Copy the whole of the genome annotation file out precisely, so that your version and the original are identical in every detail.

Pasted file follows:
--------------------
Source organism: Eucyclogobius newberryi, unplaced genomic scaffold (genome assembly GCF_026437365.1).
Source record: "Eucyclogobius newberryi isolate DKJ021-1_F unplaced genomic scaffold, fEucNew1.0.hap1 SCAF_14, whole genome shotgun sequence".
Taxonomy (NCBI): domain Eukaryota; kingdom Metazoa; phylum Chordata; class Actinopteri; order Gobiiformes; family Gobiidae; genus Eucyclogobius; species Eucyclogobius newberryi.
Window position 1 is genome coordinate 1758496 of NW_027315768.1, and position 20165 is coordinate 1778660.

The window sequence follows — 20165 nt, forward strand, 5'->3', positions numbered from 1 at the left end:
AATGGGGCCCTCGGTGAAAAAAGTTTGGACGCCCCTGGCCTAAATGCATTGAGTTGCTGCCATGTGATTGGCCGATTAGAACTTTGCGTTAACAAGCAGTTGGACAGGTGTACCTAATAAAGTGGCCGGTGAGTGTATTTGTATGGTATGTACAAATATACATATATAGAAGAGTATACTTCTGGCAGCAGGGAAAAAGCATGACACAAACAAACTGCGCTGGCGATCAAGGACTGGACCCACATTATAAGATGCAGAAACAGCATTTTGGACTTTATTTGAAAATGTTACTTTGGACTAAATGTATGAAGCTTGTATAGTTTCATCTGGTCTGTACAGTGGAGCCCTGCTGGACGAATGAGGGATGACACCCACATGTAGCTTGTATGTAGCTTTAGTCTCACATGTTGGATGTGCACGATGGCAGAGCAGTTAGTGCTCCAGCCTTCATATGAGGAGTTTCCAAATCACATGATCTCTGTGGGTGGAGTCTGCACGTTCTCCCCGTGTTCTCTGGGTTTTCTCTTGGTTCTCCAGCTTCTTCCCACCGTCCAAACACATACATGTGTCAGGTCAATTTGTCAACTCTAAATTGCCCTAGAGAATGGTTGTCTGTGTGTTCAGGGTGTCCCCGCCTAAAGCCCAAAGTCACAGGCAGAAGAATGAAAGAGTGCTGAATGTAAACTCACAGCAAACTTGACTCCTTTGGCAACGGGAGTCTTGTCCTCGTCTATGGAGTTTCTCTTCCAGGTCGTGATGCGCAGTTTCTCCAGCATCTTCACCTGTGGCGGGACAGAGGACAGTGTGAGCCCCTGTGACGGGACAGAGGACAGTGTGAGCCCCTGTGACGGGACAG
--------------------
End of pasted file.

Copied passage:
Source organism: Eucyclogobius newberryi, unplaced genomic scaffold (genome assembly GCF_026437365.1).
Source record: "Eucyclogobius newberryi isolate DKJ021-1_F unplaced genomic scaffold, fEucNew1.0.hap1 SCAF_14, whole genome shotgun sequence".
Taxonomy (NCBI): domain Eukaryota; kingdom Metazoa; phylum Chordata; class Actinopteri; order Gobiiformes; family Gobiidae; genus Eucyclogobius; species Eucyclogobius newberryi.
Window position 1 is genome coordinate 1758496 of NW_027315768.1, and position 20165 is coordinate 1778660.

The window sequence follows — 20165 nt, forward strand, 5'->3', positions numbered from 1 at the left end:
AATGGGGCCCTCGGTGAAAAAAGTTTGGACGCCCCTGGCCTAAATGCATTGAGTTGCTGCCATGTGATTGGCCGATTAGAACTTTGCGTTAACAAGCAGTTGGACAGGTGTACCTAATAAAGTGGCCGGTGAGTGTATTTGTATGGTATGTACAAATATACATATATAGAAGAGTATACTTCTGGCAGCAGGGAAAAAGCATGACACAAACAAACTGCGCTGGCGATCAAGGACTGGACCCACATTATAAGATGCAGAAACAGCATTTTGGACTTTATTTGAAAATGTTACTTTGGACTAAATGTATGAAGCTTGTATAGTTTCATCTGGTCTGTACAGTGGAGCCCTGCTGGACGAATGAGGGATGACACCCACATGTAGCTTGTATGTAGCTTTAGTCTCACATGTTGGATGTGCACGATGGCAGAGCAGTTAGTGCTCCAGCCTTCATATGAGGAGTTTCCAAATCACATGATCTCTGTGGGTGGAGTCTGCACGTTCTCCCCGTGTTCTCTGGGTTTTCTCTTGGTTCTCCAGCTTCTTCCCACCGTCCAAACACATACATGTGTCAGGTCAATTTGTCAACTCTAAATTGCCCTAGAGAATGGTTGTCTGTGTGTTCAGGGTGTCCCCGCCTAAAGCCCAAAGTCACAGGCAGAAGAATGAAAGAGTGCTGAATGTAAACTCACAGCAAACTTGACTCCTTTGGCAACGGGAGTCTTGTCCTCGTCTATGGAGTTTCTCTTCCAGGTCGTGATGCGCAGTTTCTCCAGCATCTTCACCTGTGGCGGGACAGAGGACAGTGTGAGCCCCTGTGACGGGACAGAGGACAGTGTGAGCCCCTGTGACGGGACAG